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Dummy bytecode  RSS feed

 
david colais
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hi guys...
Can anyone explain what a dummy bytecode is in java and its pupose of existence???
 
Campbell Ritchie
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Don't know, but this is too difficult for "beginning" so I shall move this discussion.
 
William Brogden
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Never heard of a "dummy" bytecode but there is a NOP - which does nothing but take up space.

NOPs can be used to reserve space for a real op which the compiler plugs in later.

Bill
 
J. Insi
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are you mentioning about bytecode?

Hmmm perhaps this might help you out.

Here Here Take A Read
 
david colais
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What i got from my sources is that a dummy bytecode is a portion of the atual bytecode to be run which is reserved so that while the jvm is using the bytecode, this reserved region serves the purpose of telling the compiler of how to run the code depending on the machine on which the original code was written..

And someone told me that its like patch where the jvm picks up speed while gathering info about the code.

i have no idea to what extent is this info accurate....please clarify if it's not
 
Campbell Ritchie
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heekphovam heek wrote:. . . telling the compiler of how to run the code depending on the machine on which the original code was written..
That sounds unlikely; there shoul dbe no difference in bytecode written on different machines, and the compiler doesn't run the code.
And someone told me that its like patch where the jvm picks up speed while gathering info about the code. . . .
Don't understand that. Has that anything to do with just-in-time compilation?

By the way, that article is 14 years old. you should compare it with the Java™ Virtual Machine Specification to see whether there have been any changes.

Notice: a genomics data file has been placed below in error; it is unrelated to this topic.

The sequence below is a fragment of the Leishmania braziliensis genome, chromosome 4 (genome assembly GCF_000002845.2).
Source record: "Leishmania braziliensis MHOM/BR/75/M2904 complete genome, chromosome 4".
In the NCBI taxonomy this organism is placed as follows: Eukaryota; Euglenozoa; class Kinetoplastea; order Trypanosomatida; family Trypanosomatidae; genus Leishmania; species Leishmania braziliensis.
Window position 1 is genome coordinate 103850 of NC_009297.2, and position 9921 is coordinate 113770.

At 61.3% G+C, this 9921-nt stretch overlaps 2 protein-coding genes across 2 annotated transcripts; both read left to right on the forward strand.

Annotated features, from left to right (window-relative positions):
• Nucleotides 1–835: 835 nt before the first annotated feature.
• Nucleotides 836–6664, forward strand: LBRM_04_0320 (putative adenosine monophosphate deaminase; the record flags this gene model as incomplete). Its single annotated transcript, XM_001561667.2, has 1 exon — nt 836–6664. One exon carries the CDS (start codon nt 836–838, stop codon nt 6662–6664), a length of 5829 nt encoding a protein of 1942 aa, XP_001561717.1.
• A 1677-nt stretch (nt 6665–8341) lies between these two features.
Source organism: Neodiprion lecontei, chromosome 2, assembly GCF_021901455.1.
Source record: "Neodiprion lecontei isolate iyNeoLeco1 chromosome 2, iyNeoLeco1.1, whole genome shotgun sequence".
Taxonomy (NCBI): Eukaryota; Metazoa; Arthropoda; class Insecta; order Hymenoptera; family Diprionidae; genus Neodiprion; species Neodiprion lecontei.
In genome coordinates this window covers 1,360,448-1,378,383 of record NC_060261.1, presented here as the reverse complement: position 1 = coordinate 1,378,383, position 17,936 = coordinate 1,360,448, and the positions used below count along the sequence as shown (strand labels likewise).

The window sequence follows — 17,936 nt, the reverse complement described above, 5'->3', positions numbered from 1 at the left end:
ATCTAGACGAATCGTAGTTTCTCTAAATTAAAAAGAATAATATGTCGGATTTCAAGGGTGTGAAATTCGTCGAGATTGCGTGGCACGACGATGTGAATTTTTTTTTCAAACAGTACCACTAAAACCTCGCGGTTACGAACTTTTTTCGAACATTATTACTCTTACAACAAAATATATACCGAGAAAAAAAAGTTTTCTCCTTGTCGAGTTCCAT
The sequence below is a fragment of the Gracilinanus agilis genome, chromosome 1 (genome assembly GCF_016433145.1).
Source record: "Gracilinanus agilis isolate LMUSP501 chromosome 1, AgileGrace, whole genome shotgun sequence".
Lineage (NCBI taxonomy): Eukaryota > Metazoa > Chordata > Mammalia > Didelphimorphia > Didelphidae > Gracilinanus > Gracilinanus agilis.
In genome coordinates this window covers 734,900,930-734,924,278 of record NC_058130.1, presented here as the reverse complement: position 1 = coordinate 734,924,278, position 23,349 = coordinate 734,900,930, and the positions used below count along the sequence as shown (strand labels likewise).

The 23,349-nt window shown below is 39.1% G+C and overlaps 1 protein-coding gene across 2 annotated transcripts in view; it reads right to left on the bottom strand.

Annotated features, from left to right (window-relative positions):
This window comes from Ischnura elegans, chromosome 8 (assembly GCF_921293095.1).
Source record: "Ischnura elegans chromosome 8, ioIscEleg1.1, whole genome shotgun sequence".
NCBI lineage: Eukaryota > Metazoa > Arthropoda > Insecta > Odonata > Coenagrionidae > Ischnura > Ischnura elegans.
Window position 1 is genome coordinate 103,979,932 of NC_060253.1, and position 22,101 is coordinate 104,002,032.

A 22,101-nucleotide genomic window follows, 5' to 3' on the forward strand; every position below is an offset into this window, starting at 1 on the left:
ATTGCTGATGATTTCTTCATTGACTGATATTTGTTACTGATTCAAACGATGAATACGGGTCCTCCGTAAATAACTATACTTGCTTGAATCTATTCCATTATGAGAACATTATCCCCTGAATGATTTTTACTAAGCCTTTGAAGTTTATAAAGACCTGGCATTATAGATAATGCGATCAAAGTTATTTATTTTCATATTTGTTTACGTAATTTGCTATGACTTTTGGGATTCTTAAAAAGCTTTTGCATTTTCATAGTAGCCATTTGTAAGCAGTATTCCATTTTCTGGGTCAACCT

D. Ogranos
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Hmm, I've got a rather old book about JVM implementations, it mentions that some opcodes can have "quick" variants. Those opcodes have to check class-data, but after doing so once they can be (reasonably) sure that the data is available/valid, so the JVM can replace the normal opcode with a "quick" variant which doesn't perform the data check anymore.

Maybe this is what the OP meant with "dummy" bytecodes?
 
david colais
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@D. Ogranos : This is the exact info i was searching for thanks a lot ........
Can you please elaborate or provide any links which may help?
 
D. Ogranos
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Sure. I looked at the book again, the opcodes I mentioned are mostly those that access the constant pool: when the JVM first finds such an opcode, it checks if the referenced object exists, and if so it replaces the opcode with a "quick" variant. Other opcodes where this can be done are most of the invokexxx opcodes, putfield, getfield, putstatic, getstatic, new, instanceof, checkcast and some more.

Note that these "quick" variant opcodes are not part of the JVM specification, they only exists for an implementation of the JVM.

The book is "Java Virtual Machine" by Matthias Kalle Dalheimer, 1997 O'Reilly. Not sure how accurate the info is for todays JVMs...its been a long time since that book was written
 
Campbell Ritchie
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The JVM has definitely changed since 1997. It might be helpful to look at the JVM specification link I posted earlier.
 
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